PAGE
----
Book Clubs are not for serious readers

Really? You’re Not in a Book Club?

http://www.nytimes.com/2014/03/23/opinion/sunday/really-youre-not-in-a-book-club.html?_r=0

I have no desire to join a book club, ever. I will discuss a book I have read but most book clubs read books I consider stupid and that includes Classics and the worst are anything Oprah put her seal on. They are very rarely intellectually challenging and have low vocabulary needs. One of the reasons I love science fiction and fantasy is they use words well and assume you have the intellectual capacity to look it up if you don’t know it. Yeah, I’m a book snob and not ashamed of it at all.

If your book club is reading something such as The Notebook, like a book club at work was I will be running very far away from you. I have a very eclectic reading list but I assure that is a book that will never be on it. I admit I like cozy mysteries. They are my junk food reading when my brain gets tired at work but I also usually have a few other books I’m reading at the same time. At the moment I’m reading Cokie Roberts’ Founding Mothers, W.B Yeats’ Celtic Twilight, rereading Frank MacEowen’s Mist Filled Path and Mary Daheim’s, Alpine Xanadu. I’m 6 books ahead on my Goodreads yearly book challenge, Thank you Kindle!

If you want to see what’s on my to-be-read shelf you can follow me on Goodreads, I only have about 293 books on it. I have decided to swear off reading the fiction reviews because a lot of people who write them are idiots. Well, maybe not idiots but they are not writers and have no understanding of how a writer’s brain works and have mini temper tantrums when a writer has a character do something they don’t like.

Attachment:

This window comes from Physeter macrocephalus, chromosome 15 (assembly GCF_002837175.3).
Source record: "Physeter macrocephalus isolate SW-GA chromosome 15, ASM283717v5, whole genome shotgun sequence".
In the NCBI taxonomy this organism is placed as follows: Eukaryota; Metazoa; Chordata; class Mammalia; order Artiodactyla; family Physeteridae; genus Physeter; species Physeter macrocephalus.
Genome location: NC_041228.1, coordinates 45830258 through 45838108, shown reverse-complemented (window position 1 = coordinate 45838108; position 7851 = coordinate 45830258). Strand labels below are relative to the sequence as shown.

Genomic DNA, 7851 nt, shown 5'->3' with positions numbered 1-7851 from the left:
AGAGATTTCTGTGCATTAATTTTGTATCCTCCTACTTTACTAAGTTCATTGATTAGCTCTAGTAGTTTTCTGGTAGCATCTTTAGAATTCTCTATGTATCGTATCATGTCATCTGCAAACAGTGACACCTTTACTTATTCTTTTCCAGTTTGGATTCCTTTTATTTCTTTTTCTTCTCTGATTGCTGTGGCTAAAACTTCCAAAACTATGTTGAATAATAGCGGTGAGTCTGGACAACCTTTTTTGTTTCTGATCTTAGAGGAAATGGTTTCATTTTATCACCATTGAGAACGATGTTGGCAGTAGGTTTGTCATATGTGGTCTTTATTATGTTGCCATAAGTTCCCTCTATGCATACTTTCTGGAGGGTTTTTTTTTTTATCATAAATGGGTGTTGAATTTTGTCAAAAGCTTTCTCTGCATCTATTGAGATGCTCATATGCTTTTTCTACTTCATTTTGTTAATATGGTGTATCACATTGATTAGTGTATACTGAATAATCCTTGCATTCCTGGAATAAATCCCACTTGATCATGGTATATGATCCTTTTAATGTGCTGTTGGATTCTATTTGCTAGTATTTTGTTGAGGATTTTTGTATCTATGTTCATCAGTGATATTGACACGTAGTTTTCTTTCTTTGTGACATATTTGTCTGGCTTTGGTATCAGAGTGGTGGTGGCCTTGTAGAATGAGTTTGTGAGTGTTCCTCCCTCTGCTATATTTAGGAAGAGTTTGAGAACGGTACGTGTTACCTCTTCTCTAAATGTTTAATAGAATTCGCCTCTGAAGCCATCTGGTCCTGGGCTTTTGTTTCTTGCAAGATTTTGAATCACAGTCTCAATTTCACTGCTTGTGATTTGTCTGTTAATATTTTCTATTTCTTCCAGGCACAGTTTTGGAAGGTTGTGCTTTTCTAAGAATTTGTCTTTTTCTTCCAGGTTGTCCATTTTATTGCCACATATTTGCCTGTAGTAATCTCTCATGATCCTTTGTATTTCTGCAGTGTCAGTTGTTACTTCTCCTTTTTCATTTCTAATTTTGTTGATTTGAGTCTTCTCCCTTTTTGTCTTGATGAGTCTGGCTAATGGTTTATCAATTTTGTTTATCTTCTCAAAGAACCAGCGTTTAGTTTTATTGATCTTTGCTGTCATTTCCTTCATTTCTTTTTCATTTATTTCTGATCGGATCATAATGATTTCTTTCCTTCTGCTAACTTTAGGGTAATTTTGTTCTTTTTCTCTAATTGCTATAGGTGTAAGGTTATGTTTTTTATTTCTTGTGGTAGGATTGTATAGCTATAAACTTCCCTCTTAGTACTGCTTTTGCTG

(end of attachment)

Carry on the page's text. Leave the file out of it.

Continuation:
A writer, Patricia McKillip says, is a biographer of the characters in their world. You often write what the character says and it has often nothing to do with what you planned for the story. I know Patricia Cornwell and Laurell K Hamilton feel the same way because they have said it on their Twitter accounts. The characters refuse to go along with the program if you write something they don’t like. Sometimes other characters barge in line and start yelling, “Me first! Me first!” so when some idiot says something like “ Oh, I don’t like what she had that character do”, they need to know the author may not have had a say in it if she wanted to finish the book.

Sometimes the characters even change the ending on you or won’t tell you how it ends until they are ready to end the book. If you don’t, the characters will shut up and not talk or let any kind of creative flow happen. You can tell if you read certain authors who has characters they listen to and who writes by rote or plan. Those are the books that don’t flow such as anything by Patterson but then he doesn’t write his books anymore, they are all ghost written to a formula he sends out. Cheating, if you ask me. It’s why he is no prolific, he isn’t writing them.

I might participate in a Pagan Book Club if they are reading stuff that isn’t 101 level but that rarely happens or they read some darn Llewellyn book most of which I don’t like with a few exceptions.

So, join a Book Club, not this puppy, I’m too busy actually reading.

FYI: I feel the same way about those book faires that come to work. They only have trash for non-readers.

2 thoughts on “Book Clubs are not for serious readers

  1. I’m looking forward to being done with school so that I can actually sit down a READ A BOOK… not just the assigned parts that I read as quickly as possible so that I can discuss it in class or write a paper. By the time I finish doing that, I’m usually blind, anyway, and I don’t get the same thing out of audio books. That was one of the reasons I got a Kindle Fire, because I am planning on reading a LOT of BOOKS!

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